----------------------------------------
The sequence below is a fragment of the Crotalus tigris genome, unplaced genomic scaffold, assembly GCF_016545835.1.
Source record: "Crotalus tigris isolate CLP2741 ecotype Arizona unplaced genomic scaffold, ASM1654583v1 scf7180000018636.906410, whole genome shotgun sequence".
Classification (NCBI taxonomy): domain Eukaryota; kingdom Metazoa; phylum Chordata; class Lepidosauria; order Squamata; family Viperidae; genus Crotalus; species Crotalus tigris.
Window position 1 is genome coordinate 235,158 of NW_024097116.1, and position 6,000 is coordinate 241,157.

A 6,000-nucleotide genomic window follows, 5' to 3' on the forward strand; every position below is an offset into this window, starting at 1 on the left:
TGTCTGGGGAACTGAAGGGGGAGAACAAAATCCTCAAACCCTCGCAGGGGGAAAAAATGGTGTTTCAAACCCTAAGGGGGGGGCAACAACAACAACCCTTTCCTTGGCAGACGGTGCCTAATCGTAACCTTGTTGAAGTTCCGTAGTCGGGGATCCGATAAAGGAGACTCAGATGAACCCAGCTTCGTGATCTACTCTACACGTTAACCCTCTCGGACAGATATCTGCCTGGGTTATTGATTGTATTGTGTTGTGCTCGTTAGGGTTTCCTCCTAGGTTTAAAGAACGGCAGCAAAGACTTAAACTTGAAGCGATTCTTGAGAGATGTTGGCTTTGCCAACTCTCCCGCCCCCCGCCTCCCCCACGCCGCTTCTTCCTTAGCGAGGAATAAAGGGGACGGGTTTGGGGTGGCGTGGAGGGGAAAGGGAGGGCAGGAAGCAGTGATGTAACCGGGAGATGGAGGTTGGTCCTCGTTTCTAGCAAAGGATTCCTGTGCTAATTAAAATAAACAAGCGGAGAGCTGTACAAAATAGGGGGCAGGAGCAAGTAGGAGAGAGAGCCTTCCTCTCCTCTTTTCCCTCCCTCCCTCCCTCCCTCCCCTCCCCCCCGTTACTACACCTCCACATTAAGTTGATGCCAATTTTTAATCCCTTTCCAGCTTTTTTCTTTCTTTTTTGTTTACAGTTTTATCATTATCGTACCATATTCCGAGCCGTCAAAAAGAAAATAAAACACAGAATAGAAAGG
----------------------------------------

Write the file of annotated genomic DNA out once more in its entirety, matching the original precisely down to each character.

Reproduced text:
The sequence below is a fragment of the Crotalus tigris genome, unplaced genomic scaffold, assembly GCF_016545835.1.
Source record: "Crotalus tigris isolate CLP2741 ecotype Arizona unplaced genomic scaffold, ASM1654583v1 scf7180000018636.906410, whole genome shotgun sequence".
Classification (NCBI taxonomy): domain Eukaryota; kingdom Metazoa; phylum Chordata; class Lepidosauria; order Squamata; family Viperidae; genus Crotalus; species Crotalus tigris.
Window position 1 is genome coordinate 235,158 of NW_024097116.1, and position 6,000 is coordinate 241,157.

A 6,000-nucleotide genomic window follows, 5' to 3' on the forward strand; every position below is an offset into this window, starting at 1 on the left:
TGTCTGGGGAACTGAAGGGGGAGAACAAAATCCTCAAACCCTCGCAGGGGGAAAAAATGGTGTTTCAAACCCTAAGGGGGGGGCAACAACAACAACCCTTTCCTTGGCAGACGGTGCCTAATCGTAACCTTGTTGAAGTTCCGTAGTCGGGGATCCGATAAAGGAGACTCAGATGAACCCAGCTTCGTGATCTACTCTACACGTTAACCCTCTCGGACAGATATCTGCCTGGGTTATTGATTGTATTGTGTTGTGCTCGTTAGGGTTTCCTCCTAGGTTTAAAGAACGGCAGCAAAGACTTAAACTTGAAGCGATTCTTGAGAGATGTTGGCTTTGCCAACTCTCCCGCCCCCCGCCTCCCCCACGCCGCTTCTTCCTTAGCGAGGAATAAAGGGGACGGGTTTGGGGTGGCGTGGAGGGGAAAGGGAGGGCAGGAAGCAGTGATGTAACCGGGAGATGGAGGTTGGTCCTCGTTTCTAGCAAAGGATTCCTGTGCTAATTAAAATAAACAAGCGGAGAGCTGTACAAAATAGGGGGCAGGAGCAAGTAGGAGAGAGAGCCTTCCTCTCCTCTTTTCCCTCCCTCCCTCCCTCCCTCCCCTCCCCCCCGTTACTACACCTCCACATTAAGTTGATGCCAATTTTTAATCCCTTTCCAGCTTTTTTCTTTCTTTTTTGTTTACAGTTTTATCATTATCGTACCATATTCCGAGCCGTCAAAAAGAAAATAAAACACAGAATAGAAAGG